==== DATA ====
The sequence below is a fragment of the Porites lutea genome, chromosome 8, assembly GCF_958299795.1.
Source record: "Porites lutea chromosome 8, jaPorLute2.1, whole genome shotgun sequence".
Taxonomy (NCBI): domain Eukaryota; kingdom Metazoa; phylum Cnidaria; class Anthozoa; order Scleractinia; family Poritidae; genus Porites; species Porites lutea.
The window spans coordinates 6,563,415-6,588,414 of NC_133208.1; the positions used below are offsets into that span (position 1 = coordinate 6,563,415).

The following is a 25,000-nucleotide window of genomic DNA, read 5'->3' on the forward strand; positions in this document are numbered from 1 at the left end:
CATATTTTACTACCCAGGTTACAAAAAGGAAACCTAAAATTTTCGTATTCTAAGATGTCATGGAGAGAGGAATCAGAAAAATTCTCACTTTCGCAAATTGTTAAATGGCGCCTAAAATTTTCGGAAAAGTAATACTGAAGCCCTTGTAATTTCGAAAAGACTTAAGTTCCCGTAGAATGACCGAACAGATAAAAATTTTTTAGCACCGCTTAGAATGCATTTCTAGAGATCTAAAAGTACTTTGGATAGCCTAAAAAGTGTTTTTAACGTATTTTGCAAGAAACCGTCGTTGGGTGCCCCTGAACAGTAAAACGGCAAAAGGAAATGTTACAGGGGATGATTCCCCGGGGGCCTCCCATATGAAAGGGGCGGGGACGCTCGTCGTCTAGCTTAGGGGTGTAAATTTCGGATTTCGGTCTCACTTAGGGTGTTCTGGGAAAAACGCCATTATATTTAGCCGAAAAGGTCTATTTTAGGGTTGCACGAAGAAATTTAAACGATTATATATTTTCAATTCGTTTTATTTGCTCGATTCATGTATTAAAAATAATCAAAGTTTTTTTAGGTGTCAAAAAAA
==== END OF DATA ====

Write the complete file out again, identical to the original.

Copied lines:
The sequence below is a fragment of the Porites lutea genome, chromosome 8, assembly GCF_958299795.1.
Source record: "Porites lutea chromosome 8, jaPorLute2.1, whole genome shotgun sequence".
Taxonomy (NCBI): domain Eukaryota; kingdom Metazoa; phylum Cnidaria; class Anthozoa; order Scleractinia; family Poritidae; genus Porites; species Porites lutea.
The window spans coordinates 6,563,415-6,588,414 of NC_133208.1; the positions used below are offsets into that span (position 1 = coordinate 6,563,415).

The following is a 25,000-nucleotide window of genomic DNA, read 5'->3' on the forward strand; positions in this document are numbered from 1 at the left end:
CATATTTTACTACCCAGGTTACAAAAAGGAAACCTAAAATTTTCGTATTCTAAGATGTCATGGAGAGAGGAATCAGAAAAATTCTCACTTTCGCAAATTGTTAAATGGCGCCTAAAATTTTCGGAAAAGTAATACTGAAGCCCTTGTAATTTCGAAAAGACTTAAGTTCCCGTAGAATGACCGAACAGATAAAAATTTTTTAGCACCGCTTAGAATGCATTTCTAGAGATCTAAAAGTACTTTGGATAGCCTAAAAAGTGTTTTTAACGTATTTTGCAAGAAACCGTCGTTGGGTGCCCCTGAACAGTAAAACGGCAAAAGGAAATGTTACAGGGGATGATTCCCCGGGGGCCTCCCATATGAAAGGGGCGGGGACGCTCGTCGTCTAGCTTAGGGGTGTAAATTTCGGATTTCGGTCTCACTTAGGGTGTTCTGGGAAAAACGCCATTATATTTAGCCGAAAAGGTCTATTTTAGGGTTGCACGAAGAAATTTAAACGATTATATATTTTCAATTCGTTTTATTTGCTCGATTCATGTATTAAAAATAATCAAAGTTTTTTTAGGTGTCAAAAAAA